Three games down, two to go. Here's your weekly dose of premium bar chit chat.
Scots Must Back Up Famous Win
After blowing England away two weeks ago in what was a truly memorable Murrayfield victory, Scotland coach Gregor Townsend’s gaze shifted pretty quickly to what is currently the biggest conundrum surrounding Scottish rugby - how to win away from home in the Six Nations.
Whilst the Scots have recorded recent victories against Wales, Ireland, France and now England in their own backyard, staggeringly you have to go back to 2010 to find evidence of success away from Edinburgh against any Six Nations team other than Italy.
That triumph, against the same opposition they face this week (Ireland in Dublin) will provide hope going into the game on Saturday. Townsend’s men will also surely draw on whatever good memories remain from the mightily impressive victory against Australia Down Under last summer.
Whilst previously any result proved hard to come by, stringing their big wins together into anything meaningful is now the key issue. The aforementioned win over the Wallabies was followed by a humbling at the hands of Fiji, last year’s Six Nations success over Ireland was undermined by subsequent defeat to France and vice versa in the 2016 edition of the tournament.
The Cardiff debacle at the start of this year’s competition left a bad taste in the mouth but the convincing victories against France and then England that followed have sent confidence levels into the stratosphere, and it will be a buoyant Scottish team crossing the Irish sea this weekend.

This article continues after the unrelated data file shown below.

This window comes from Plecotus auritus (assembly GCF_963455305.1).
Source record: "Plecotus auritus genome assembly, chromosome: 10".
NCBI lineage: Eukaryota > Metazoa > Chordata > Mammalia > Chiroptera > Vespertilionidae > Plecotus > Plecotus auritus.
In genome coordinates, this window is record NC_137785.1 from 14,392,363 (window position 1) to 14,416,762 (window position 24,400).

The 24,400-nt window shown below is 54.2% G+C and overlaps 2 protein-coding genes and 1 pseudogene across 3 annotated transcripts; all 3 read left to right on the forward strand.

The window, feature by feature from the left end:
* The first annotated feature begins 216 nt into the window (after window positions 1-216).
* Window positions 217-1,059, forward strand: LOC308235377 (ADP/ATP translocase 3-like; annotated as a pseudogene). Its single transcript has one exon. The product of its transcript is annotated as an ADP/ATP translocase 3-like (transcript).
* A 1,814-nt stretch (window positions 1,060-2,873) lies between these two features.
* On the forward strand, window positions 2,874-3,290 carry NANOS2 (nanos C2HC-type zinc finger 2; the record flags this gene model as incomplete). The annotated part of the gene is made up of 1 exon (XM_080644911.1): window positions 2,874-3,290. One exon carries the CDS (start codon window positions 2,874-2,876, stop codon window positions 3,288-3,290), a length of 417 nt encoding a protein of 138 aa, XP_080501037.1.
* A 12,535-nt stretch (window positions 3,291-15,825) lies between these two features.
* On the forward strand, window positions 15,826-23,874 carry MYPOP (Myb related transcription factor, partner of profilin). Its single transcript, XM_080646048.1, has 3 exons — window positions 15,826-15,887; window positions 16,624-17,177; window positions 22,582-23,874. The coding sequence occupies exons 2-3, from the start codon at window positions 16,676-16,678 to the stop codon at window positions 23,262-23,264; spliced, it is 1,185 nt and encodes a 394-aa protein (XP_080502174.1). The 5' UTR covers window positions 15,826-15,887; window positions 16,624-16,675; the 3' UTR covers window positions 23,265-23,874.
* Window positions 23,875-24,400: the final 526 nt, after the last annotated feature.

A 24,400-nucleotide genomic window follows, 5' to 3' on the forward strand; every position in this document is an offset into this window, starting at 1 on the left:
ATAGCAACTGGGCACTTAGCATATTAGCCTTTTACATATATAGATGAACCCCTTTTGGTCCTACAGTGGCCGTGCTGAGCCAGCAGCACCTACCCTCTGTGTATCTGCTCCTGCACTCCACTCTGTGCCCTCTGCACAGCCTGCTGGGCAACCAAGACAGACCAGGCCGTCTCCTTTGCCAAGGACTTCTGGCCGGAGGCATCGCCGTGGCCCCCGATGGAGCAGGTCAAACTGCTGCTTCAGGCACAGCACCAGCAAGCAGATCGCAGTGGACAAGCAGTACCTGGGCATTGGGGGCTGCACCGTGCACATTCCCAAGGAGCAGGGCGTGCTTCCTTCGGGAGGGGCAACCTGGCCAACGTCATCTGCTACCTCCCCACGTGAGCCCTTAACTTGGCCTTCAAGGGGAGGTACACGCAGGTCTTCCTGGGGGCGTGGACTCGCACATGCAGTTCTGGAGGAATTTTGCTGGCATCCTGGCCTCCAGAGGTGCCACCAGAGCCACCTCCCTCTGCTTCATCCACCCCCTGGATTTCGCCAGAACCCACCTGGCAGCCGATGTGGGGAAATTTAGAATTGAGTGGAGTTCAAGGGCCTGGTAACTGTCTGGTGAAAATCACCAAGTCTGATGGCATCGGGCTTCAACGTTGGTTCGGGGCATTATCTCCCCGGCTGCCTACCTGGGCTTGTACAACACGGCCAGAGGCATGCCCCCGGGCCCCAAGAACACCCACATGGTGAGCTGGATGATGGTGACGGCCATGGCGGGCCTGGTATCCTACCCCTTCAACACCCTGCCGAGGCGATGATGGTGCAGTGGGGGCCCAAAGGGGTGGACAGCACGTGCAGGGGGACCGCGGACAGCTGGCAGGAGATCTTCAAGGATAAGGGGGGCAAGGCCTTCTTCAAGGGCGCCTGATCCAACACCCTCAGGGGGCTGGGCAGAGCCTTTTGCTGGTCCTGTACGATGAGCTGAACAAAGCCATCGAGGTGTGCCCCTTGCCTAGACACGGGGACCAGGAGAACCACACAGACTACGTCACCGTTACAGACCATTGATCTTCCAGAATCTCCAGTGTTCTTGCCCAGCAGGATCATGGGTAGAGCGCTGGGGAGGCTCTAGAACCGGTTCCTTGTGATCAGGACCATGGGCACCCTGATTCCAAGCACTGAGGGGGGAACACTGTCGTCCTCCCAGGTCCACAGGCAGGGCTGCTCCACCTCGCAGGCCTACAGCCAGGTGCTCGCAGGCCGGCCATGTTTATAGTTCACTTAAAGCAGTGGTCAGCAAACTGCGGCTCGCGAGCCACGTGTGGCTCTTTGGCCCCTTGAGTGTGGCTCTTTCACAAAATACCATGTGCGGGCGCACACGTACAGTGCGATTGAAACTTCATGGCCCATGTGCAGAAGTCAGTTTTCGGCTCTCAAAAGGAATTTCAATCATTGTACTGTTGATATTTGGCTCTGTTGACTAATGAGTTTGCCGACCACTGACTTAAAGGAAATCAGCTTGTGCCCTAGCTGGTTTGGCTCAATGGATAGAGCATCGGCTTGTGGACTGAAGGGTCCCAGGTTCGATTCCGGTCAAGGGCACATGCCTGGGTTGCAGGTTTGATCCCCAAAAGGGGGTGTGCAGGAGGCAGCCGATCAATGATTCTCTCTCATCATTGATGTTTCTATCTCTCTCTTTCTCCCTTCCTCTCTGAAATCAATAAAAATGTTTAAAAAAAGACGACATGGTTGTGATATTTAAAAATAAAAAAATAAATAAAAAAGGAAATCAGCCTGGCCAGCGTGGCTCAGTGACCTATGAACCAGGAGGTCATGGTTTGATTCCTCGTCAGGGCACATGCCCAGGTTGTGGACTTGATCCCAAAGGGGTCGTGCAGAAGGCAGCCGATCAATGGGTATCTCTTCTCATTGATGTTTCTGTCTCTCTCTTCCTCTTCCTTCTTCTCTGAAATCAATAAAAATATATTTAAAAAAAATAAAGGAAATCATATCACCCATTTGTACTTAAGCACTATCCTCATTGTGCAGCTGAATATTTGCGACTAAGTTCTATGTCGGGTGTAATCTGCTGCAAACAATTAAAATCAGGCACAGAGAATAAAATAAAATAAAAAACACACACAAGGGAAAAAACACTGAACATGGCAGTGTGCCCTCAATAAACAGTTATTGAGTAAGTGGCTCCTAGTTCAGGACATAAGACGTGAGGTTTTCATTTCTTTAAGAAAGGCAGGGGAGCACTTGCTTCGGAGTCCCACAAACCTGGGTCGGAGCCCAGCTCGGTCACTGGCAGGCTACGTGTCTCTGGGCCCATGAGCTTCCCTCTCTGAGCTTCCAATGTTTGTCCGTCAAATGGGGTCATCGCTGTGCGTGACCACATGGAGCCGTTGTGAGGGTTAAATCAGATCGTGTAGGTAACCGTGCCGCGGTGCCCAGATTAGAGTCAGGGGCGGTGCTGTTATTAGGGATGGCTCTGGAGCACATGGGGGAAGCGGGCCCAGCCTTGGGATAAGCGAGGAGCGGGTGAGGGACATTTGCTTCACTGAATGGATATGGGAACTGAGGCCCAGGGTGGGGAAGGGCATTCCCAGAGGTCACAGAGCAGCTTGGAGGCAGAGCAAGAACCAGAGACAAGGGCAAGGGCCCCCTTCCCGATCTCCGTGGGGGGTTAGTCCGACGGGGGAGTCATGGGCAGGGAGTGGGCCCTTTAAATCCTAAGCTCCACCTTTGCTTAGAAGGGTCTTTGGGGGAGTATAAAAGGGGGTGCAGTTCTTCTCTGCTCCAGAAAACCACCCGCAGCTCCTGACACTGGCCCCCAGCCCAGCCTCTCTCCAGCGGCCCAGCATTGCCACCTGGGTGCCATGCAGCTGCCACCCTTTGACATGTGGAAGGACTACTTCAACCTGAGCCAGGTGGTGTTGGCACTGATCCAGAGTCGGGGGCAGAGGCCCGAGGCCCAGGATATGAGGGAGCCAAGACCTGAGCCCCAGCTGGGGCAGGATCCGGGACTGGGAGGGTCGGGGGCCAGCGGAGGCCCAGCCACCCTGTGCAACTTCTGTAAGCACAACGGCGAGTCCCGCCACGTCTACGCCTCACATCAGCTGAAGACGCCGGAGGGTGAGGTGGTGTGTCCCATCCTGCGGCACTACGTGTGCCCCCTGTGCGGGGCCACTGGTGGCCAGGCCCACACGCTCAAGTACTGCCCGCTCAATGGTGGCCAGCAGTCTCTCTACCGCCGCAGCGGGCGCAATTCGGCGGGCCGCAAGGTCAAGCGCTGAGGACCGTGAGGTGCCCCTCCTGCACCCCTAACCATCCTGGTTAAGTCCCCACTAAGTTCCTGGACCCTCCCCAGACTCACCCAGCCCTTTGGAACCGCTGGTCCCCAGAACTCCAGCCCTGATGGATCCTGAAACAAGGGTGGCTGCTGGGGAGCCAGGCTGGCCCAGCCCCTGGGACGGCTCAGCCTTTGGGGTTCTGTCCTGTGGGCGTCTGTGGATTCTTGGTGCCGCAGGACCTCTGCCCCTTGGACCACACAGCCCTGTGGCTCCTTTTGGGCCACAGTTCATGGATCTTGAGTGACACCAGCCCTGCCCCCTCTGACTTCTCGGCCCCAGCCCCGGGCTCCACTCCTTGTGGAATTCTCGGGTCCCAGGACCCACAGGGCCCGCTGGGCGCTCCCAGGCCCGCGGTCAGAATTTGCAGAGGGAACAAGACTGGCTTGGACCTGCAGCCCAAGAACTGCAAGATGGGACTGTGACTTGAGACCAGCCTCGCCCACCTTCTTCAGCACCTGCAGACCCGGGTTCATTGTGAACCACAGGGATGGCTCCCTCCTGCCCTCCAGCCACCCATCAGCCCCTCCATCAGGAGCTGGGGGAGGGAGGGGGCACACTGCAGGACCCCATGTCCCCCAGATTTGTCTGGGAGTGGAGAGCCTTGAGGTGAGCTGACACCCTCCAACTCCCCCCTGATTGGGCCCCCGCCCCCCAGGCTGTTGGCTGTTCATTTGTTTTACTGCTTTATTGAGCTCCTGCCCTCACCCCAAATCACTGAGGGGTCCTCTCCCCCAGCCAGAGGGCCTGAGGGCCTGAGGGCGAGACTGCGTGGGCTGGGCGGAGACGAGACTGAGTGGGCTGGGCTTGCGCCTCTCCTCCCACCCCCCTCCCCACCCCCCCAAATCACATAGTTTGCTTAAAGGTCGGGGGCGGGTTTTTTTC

There is no love lost between these two sides and there were regular off the ball bust-ups two years ago in Dublin. With Ireland the only remaining undefeated team in the tournament and firing on all cylinders, I’m expecting an absolutely belting encounter with plenty of tries and free-flowing rugby which Ireland will ultimately edge.
Wales Ring The Changes
Wales have made 10 changes to the team that lost an eight-try thriller in Dublin last time out, as they prepare to face perennial wooden spoon enthusiasts Italy in Cardiff.
Only Liam Williams, Steff Evans, Hadleigh Parkes, Gareth Davies and Cory Hill survive from the 37-27 defeat against Ireland, and Gatland has handed Scarlets flanker James Davies his first cap in a back row that sees Taulupe Faletau return at number eight to captain his adopted country. George North is also recalled to the right wing to make his first start of this year’s championship in what is an almost totally revamped starting XV.
Skip For The Day (Joe Giddens/PA)
The Irish clash showed once again that Wales have the chops to hurt even the most disciplined defences, but, unusually for them, they gave away too many penalties and made costly mistakes at crucial times. After a bright start which saw Warren Gatland’s men trail by only two points at the turnaround, the Welsh lost the match in the opening minutes of the second half, conceding two quick tries.
Forced to spend the final 25 minutes aggressively chasing the game, their cavalier approach eventually proved terminal. Stockdale’s interception in a frantic finale put an end both to the match and to any hopes Wales might have harboured of challenging for the championship.
The game against Italy on Sunday in Cardiff will be a completely different and much tamer animal for the men in red. Gatland has picked a strong if experimental side with plenty of attacking flair and test match nous, they should be far too strong for the Azzurri.